Albany Business Review
Jan 31, 2017
By Michael DeMasi
Four empty, dilapidated buildings near the warehouse district in Albany, New York — considered dangerous for firefighters to enter — will be turned into 15 apartments under a $2 million renovation led by Patrick Chiou.
Chiou, a 2006 University at Albany graduate, and other investors have been buying properties in the city in recent years, including two office buildings on State Street downtown.
800-804 Broadway in Albany are four buildings next to the Livingston Avenue railroad bridge emblazoned with red-and-white X signs by the city, warning firefighters not to enter unless necessary to save a life.
Their latest investment is 800-804 Broadway, which are four buildings next to the Livingston Avenue railroad bridge emblazoned with red-and-white X signs by the city, warning firefighters not to enter unless necessary to save a life.
The buildings, ignored for years by developers, are now in a strategic position to benefit from investments happening in the nearby warehouse district and on the stretch of Broadway between the railroad bridge and historic Quackenbush Square.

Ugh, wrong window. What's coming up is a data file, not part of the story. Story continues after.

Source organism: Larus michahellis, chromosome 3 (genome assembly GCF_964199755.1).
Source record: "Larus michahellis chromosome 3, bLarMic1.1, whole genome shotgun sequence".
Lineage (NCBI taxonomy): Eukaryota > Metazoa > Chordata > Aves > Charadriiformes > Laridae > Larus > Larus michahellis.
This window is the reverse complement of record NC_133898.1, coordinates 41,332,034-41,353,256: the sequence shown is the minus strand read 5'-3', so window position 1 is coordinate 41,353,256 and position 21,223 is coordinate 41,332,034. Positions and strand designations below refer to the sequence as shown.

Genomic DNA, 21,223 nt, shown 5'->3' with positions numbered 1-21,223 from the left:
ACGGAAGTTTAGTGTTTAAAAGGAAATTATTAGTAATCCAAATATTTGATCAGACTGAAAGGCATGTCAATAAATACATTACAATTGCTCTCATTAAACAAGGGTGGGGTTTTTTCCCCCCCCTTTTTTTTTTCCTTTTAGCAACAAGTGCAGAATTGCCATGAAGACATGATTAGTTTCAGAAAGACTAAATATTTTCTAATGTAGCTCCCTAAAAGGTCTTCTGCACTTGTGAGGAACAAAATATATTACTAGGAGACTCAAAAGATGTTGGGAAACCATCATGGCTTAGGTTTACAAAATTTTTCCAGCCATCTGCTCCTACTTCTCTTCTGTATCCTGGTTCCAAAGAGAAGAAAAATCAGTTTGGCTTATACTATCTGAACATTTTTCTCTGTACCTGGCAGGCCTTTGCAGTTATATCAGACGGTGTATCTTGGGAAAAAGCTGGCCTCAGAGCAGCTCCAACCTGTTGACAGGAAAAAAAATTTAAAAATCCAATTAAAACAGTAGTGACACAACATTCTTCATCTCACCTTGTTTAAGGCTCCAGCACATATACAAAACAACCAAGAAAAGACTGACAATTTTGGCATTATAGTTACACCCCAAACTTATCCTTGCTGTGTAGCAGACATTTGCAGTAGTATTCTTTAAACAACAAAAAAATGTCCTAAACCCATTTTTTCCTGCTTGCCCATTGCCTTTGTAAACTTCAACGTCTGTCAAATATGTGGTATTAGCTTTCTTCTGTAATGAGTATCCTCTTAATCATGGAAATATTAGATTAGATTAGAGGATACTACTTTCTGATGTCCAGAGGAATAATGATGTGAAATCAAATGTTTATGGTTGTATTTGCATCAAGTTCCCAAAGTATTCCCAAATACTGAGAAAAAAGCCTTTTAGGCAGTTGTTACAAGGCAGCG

“It’s a main connector piece between downtown and the warehouse district,” said Chiou, 32. “Especially with all the new apartments coming in. It’s a very blighted street that people kind of forgot about.”
The Community Preservation Corp. is providing a $1.53 million construction loan to Chiou and other members of 800 Broadway LLC to do a gut-rehabilitation of the buildings and return them to “historic standards.”
The loan, insured by State of New York Mortgage Agency, is financed through Community Preservation Corp.’s agreement with the New York State Common Retirement Fund. The fund, the third-largest public pension plan in the U.S., is administered by state Comptroller Thomas P. DiNapoli.
The remainder of the financing will come from Chiou and the other investors. The developers will seek state and federal historic tax credits, and a property tax abatement from the city.
Off-street parking will be provided in two adjacent lots. Rents will be $1,200 to $1,475, which are in keeping with the average income and local demographics.
“It’s a pretty big undertaking but I think it’s a project that will reap benefits,” Chiou said.